Japanese Women in Sports

As a black woman in America, diversity has taken on a new level of importance in my life. Although it’s necessary in my life, it’s important for me to acknowledge that other minorities need diversity and face discrimination as well. This is the same for the Japanese Americans.

In the early 1900s, the Japanese American basketball leagues were formed as a reaction to the discrimination this group faced. Japanese-Americans were often banned from participating in American public life, including playing on teams or even using gyms.

Laura Bonz Otsuki, a Japanese-American, asked the Buddhist Church in San Francisco in 1960 to start a girls’ basketball team. There was a boy’s time of course, but she and her friends wanted to play as well. The team started for girls is now a significant part of JA leagues in San Francisco.

Just like any other minority, the Japanese had to create their own section of the sports world before they were allowed to be a part of the normalized sports world. Women and men alike had to break the stereotype that Japanese people were too short and thin to play sports. Lindsey Yamasaki was the first Japanese-American to enter the WNBA in 2002. She is 6-foot-2 and half-Japanese, half-white. Others before her tried and were counted out. I’m glad the world is allowing more diversity in the sports world, and I’ equally as glad that women get to be a part of that!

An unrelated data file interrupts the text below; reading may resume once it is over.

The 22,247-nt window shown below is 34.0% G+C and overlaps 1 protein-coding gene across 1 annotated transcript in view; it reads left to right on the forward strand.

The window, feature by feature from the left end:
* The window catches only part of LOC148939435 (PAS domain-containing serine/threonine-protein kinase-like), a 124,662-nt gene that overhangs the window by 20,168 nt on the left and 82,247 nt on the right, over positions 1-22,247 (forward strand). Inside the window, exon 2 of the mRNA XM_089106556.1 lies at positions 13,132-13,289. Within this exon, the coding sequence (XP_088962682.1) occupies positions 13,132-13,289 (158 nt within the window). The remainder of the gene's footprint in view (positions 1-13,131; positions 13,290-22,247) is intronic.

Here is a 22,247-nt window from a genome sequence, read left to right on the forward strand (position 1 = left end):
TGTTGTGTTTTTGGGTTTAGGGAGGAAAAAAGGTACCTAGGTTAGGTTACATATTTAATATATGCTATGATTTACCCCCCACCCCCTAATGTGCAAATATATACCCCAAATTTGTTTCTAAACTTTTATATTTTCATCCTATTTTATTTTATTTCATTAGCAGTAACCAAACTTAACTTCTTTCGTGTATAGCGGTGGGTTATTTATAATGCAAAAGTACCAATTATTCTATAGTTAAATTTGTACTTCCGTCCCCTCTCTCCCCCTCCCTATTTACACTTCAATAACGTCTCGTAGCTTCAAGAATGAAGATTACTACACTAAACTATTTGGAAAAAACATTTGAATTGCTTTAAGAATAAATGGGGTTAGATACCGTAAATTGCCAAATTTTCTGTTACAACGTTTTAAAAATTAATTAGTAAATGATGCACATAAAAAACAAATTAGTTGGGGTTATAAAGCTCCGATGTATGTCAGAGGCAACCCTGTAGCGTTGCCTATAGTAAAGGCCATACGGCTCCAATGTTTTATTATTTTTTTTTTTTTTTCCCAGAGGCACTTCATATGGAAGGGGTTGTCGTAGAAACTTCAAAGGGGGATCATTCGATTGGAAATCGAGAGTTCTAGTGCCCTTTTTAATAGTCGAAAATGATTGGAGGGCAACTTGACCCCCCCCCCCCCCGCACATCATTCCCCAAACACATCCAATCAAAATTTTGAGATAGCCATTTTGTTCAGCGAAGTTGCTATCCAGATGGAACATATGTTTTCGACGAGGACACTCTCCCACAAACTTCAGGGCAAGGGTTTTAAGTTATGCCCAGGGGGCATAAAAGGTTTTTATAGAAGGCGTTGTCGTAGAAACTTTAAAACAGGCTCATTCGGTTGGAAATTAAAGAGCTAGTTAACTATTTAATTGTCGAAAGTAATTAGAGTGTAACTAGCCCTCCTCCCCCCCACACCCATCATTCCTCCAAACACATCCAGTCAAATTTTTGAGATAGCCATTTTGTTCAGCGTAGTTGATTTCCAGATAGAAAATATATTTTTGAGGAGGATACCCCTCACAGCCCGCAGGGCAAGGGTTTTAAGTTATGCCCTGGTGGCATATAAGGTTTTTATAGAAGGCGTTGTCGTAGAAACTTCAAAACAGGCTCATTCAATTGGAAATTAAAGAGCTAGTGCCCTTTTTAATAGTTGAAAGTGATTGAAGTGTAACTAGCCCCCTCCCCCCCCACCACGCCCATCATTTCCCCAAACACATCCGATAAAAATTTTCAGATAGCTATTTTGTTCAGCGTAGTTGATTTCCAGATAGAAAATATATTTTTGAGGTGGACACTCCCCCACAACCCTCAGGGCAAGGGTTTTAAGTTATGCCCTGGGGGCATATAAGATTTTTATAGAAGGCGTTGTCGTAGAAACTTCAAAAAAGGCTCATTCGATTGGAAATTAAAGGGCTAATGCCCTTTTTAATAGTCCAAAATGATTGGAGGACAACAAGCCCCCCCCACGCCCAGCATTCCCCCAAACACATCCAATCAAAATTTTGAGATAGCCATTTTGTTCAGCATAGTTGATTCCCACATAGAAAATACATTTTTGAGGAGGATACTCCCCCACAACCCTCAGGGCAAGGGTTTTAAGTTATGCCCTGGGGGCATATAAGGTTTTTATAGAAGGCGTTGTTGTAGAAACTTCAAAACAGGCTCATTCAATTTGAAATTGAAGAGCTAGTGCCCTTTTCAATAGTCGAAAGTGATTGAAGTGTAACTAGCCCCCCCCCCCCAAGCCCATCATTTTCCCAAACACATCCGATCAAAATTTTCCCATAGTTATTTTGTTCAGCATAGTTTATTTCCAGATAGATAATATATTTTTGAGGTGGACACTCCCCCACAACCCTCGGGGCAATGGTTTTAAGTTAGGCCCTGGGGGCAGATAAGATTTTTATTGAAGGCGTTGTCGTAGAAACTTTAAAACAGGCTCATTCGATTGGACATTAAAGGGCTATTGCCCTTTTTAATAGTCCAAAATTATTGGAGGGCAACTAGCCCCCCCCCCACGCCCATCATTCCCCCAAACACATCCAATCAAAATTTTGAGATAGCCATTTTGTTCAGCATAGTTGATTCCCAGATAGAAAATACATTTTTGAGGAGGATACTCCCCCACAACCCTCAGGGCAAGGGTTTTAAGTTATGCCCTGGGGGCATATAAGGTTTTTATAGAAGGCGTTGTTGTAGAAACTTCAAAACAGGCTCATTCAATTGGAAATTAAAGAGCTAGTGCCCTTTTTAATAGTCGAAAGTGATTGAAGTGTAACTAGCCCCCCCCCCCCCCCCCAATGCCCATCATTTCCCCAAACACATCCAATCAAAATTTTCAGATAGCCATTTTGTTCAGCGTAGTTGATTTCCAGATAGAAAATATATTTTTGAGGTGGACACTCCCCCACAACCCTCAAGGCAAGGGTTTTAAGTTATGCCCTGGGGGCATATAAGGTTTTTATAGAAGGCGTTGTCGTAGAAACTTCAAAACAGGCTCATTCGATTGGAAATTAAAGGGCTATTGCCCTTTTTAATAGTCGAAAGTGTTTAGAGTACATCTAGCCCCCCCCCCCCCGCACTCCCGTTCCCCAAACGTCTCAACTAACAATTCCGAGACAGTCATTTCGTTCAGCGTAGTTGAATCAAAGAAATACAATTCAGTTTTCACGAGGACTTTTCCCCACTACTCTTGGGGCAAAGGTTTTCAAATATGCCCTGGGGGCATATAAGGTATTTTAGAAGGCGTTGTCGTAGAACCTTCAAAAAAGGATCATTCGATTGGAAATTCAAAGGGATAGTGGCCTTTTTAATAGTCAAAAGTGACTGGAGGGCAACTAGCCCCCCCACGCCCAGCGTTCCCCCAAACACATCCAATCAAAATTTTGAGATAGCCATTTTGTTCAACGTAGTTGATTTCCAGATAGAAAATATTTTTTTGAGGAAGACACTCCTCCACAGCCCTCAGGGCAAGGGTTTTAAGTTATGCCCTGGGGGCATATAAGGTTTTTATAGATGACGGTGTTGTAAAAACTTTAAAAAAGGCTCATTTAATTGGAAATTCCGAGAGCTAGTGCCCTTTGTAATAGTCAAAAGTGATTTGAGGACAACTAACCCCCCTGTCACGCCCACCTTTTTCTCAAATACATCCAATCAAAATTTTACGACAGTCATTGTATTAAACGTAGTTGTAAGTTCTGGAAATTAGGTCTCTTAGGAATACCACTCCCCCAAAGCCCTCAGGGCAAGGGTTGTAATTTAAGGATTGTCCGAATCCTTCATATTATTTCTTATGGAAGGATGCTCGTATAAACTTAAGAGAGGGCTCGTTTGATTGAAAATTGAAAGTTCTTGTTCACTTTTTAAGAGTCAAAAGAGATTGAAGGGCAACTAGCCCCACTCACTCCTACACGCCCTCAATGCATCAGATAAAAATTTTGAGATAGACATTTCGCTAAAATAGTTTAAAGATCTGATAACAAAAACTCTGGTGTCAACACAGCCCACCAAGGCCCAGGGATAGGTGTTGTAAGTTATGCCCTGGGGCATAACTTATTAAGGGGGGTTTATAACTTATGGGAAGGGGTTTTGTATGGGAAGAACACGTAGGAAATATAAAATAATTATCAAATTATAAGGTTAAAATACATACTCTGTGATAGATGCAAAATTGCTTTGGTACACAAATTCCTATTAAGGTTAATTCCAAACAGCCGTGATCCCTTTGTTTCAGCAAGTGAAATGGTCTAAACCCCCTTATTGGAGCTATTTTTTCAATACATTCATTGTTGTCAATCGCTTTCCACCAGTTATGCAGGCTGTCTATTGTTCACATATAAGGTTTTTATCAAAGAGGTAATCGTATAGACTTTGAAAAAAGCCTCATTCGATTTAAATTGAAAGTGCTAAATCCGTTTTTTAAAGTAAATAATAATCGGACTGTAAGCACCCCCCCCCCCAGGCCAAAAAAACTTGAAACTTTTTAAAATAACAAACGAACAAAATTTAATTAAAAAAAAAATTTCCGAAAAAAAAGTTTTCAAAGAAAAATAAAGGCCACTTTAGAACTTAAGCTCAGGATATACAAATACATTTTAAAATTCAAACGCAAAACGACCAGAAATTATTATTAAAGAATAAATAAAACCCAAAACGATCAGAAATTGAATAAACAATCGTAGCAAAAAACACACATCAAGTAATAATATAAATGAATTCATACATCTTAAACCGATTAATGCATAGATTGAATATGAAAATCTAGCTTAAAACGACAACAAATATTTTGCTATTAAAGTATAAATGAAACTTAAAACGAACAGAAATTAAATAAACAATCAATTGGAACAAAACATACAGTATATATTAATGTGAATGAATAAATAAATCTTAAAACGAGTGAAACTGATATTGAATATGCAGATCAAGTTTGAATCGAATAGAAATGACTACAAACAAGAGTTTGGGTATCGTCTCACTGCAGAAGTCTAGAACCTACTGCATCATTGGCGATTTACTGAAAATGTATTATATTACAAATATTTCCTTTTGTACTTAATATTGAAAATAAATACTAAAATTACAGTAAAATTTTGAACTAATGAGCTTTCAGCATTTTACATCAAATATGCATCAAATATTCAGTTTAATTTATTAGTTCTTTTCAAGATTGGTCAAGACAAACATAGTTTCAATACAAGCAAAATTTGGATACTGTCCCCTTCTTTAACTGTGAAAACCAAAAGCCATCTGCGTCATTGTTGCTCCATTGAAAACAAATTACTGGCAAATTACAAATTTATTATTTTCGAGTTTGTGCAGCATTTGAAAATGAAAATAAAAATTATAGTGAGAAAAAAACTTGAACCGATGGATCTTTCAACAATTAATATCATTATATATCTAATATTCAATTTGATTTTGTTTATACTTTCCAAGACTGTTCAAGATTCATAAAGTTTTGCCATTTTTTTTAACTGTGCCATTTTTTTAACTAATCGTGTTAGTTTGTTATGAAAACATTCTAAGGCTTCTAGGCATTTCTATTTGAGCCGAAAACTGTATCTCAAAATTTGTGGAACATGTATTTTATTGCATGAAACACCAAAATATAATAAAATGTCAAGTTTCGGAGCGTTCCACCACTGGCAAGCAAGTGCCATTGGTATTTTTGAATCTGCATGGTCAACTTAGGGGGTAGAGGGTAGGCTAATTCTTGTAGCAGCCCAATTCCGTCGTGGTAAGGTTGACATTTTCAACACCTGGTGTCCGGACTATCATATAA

Author: sincerelyimani

I'm a sophomore college student at the University of Southern Mississippi, and I love to write. This blog site will sort of be an open letter to my life, so be prepared!

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